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Digital green printing now available

December 14th, 2011

Digital green printing has finally arrived at Barefoot Press with the installation of two high-speed Xerox digital printing “presses.” We have 100% post-consumer recycled paper available in both uncoated and satin finishes for the digital press. Xerox tells us that the dry inks in the machine are “organically grown” and completely non-toxic.

We have completed many projects on our new equipment so far, including a 24 page saddle-stitched newsletter, variable data mailings, short run business card orders, a set of 15 different art reproductions, and a small perfect bound book. We are also printing multi-part carbonless forms and menus for our clients.

The digital print pricing is economical and the turnaround times are fast. We have calibrated the printers so that the color matches our offset press, and you can see exactly what you are getting on the very first copy, so there are no surprises. The digital presses handle heavy card stock up to 18 point, and can print a 13″x19″ flat sheet.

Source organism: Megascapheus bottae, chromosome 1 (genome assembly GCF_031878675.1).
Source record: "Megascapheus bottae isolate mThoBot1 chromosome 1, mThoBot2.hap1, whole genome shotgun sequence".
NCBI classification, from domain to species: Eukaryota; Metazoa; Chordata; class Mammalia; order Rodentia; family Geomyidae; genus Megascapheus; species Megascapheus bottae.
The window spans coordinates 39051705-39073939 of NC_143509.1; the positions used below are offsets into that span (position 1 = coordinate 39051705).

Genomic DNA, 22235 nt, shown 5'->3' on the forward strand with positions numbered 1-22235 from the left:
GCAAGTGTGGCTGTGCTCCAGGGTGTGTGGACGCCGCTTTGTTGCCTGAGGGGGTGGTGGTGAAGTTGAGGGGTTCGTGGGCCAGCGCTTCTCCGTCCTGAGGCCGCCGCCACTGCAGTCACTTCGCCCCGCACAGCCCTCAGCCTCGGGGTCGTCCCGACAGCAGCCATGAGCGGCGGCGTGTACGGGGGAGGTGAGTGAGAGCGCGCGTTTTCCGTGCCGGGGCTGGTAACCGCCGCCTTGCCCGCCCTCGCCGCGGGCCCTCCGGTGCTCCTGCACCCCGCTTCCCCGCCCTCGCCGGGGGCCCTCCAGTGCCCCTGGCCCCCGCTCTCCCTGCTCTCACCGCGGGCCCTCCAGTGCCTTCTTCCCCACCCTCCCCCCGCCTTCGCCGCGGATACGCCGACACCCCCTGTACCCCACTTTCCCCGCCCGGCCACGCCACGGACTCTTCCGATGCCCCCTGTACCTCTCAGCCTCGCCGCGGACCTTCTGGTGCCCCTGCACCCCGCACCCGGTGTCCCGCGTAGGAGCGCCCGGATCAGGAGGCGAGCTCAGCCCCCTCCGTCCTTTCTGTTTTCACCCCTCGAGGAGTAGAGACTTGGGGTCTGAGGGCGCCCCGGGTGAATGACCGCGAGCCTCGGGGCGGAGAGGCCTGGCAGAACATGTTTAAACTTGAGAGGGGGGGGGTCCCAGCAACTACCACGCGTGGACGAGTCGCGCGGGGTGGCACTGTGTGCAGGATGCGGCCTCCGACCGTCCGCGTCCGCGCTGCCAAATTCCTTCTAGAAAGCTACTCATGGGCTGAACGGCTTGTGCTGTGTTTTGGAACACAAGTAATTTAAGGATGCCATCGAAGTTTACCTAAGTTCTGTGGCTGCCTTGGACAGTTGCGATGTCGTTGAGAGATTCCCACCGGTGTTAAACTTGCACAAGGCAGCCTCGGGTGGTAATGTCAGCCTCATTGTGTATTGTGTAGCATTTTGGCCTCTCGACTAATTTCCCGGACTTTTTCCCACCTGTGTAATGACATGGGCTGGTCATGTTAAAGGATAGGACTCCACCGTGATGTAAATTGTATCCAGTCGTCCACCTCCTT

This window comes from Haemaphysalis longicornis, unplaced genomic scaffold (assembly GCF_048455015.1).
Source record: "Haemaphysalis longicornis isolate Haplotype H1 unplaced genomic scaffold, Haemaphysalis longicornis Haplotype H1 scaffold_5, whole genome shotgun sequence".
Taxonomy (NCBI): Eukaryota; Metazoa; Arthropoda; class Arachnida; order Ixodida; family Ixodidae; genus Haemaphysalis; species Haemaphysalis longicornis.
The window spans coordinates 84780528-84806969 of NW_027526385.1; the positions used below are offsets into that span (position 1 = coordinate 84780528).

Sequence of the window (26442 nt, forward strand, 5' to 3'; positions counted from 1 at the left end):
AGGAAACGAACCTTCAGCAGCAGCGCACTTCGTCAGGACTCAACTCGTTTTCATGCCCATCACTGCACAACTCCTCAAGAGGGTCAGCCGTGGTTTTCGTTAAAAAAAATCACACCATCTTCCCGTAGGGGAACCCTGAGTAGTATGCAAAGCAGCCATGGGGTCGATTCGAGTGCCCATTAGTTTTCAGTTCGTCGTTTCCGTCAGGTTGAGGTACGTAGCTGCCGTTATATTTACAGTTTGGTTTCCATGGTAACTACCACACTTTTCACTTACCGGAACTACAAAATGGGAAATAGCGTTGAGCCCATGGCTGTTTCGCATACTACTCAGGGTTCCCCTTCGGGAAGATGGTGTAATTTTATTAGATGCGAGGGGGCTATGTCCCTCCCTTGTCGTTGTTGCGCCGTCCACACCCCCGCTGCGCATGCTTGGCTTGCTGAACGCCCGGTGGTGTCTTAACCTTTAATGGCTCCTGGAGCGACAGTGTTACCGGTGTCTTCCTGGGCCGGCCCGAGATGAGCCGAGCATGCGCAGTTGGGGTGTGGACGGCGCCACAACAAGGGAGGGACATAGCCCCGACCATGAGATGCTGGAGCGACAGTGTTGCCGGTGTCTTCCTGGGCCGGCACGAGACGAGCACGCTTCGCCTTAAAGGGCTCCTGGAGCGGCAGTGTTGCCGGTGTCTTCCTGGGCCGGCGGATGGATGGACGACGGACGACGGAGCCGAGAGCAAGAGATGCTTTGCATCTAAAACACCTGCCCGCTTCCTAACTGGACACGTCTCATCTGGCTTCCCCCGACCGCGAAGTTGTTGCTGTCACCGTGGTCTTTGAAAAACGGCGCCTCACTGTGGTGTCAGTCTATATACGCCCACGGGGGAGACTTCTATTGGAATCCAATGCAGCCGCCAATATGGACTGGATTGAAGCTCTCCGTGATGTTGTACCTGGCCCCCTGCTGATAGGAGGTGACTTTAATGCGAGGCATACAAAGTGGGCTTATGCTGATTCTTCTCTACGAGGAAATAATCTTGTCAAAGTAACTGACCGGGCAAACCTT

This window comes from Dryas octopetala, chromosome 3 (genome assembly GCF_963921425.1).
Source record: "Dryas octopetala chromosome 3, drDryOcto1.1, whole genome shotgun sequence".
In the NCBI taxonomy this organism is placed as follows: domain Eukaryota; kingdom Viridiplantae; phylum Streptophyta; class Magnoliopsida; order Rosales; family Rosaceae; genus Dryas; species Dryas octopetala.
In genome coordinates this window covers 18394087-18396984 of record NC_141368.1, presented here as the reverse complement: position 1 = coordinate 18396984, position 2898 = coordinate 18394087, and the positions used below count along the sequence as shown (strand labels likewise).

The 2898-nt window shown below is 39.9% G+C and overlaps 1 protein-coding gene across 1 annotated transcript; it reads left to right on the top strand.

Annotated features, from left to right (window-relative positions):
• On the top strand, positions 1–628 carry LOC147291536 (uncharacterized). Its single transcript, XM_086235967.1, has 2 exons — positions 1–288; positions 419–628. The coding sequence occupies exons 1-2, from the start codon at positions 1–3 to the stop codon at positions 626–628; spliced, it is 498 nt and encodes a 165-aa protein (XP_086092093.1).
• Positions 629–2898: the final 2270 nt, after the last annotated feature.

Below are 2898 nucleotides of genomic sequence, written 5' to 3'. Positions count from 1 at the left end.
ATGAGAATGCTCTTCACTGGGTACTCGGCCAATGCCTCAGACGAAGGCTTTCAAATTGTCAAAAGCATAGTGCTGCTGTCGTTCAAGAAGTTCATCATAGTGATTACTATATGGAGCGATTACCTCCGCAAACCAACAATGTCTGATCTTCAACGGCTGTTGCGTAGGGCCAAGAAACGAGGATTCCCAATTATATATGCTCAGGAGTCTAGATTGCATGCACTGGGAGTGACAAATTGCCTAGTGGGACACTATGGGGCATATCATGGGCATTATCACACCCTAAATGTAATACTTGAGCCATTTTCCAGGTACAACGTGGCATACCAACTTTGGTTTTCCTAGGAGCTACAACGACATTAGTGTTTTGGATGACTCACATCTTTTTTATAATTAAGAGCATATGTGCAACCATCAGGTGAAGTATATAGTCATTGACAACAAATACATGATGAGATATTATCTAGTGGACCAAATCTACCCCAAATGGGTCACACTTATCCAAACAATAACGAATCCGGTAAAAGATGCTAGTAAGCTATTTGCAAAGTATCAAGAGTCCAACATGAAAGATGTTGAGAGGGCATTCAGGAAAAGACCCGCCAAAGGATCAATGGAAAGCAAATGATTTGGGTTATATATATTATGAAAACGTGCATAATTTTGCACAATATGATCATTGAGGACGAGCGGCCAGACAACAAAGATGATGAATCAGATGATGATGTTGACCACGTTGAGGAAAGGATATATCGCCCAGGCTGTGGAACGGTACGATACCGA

Please contact us to discuss your digital printing needs.

Whale Wars Map

November 16th, 2011

Green Printing

When Sea Shepherd Conservation Society, the organization behind Animal Planet’s hit TV show Whale Wars, wanted to use green printing methods to produce an eco-friendly, large-format wall map, we were thrilled to be asked to help. The challenge was to produce a frame-able work of art that depicts the areas of the world in which campaigns have taken place to save endangered species. The resulting poster depicts Sea Shepherd vessels and helicopters, as well as information about the organization’s various campaigns and the animals they rescue. It is printed in full color on paper that is certified by the Forest Stewardship Council (FSC) to have been sustainably manufactured with tree fiber harvested from well-managed forests. The poster measures 48×30, and is available either with or without lamination on their website. To purchase the map, visit their online store. To read more about their important work:

Green Printing Deserves Eco-friendly Binding

September 26th, 2011